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Old Friday 26th August 2016, 09:59   #326
Owen Krout
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The first real cool front came through from the north yesterday with heavy low fast moving clouds and dropped the temperature down to 14 degrees this morning with clear blue skies. Hoping that it might have carried some early migrants south with it I went out. It turned out that it was more of a case of having encouraged the local population to head south. More notable than any new arrivals was what is now missing. The Oriental Reed Warblers, Zitting Cistola, Cuckoos, Brown Shrike, Little Grebe and Common Coots were all completely missing and even the Barn Swallow are noticeably decreasing in number. Didn't even pick up any Heron or Egret and this was an area that has reliably produced both all summer.

One new tick however with (4) White-winged Tern.

White-winged Tern (Chlidonias leucopterus) 4
Eurasian Hoopoe (Upupa epops) 1
Eurasian Magpie (Pica pica) 3
Barn Swallow (Hirundo rustica) 12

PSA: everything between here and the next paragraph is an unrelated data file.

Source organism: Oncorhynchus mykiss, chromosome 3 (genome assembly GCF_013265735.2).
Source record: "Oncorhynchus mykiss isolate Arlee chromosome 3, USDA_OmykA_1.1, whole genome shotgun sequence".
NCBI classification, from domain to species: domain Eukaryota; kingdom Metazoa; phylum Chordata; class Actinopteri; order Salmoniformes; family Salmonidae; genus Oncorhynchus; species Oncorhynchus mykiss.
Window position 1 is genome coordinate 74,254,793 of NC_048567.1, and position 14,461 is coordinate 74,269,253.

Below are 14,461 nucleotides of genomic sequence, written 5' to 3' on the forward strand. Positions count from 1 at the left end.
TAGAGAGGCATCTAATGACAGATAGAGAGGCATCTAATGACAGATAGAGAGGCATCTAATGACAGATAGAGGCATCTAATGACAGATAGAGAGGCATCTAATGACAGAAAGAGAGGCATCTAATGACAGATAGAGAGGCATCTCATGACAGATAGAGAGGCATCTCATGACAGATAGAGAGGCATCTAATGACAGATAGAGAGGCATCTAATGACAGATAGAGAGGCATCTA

Light-vented Bulbul (Pycnonotus sinensis) 4
Eurasian Tree Sparrow (Passer montanus) 10
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Old Saturday 10th September 2016, 07:00   #327
Owen Krout
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Back from three days of no internet. An underground power cable blew and took some fiber lines with it. Not much to have been posted anyway except for new tics for Pacific Swifts and Red-rumped Swallow. Pretty sure they have been here but my increasing experience and familiarity with what is here brought them to my attention. The Pacific Swifts were spotted one morning about 06:00 while walking the dog and stood out as just looking different from the usual Barn Swallows and having a different flight and hunting pattern. There was a heavy fog which had driven them down very low and upon stopping to observe them more carefully the white rump patch stood out. They moved on in the migration once the fog lifted as by 12:00 they were no were to be found. The single Red-rumped was in with a small group of Barn Swallow at a different location and spotted as I crossed a bridge and it flew very close and lower than me. Also a Merlin has been seen a few days in a row early in the morning flying very low, below tree tops, and very rapidly and unpredictably. I have seen the remains of a couple of small bird kills which may have been from it.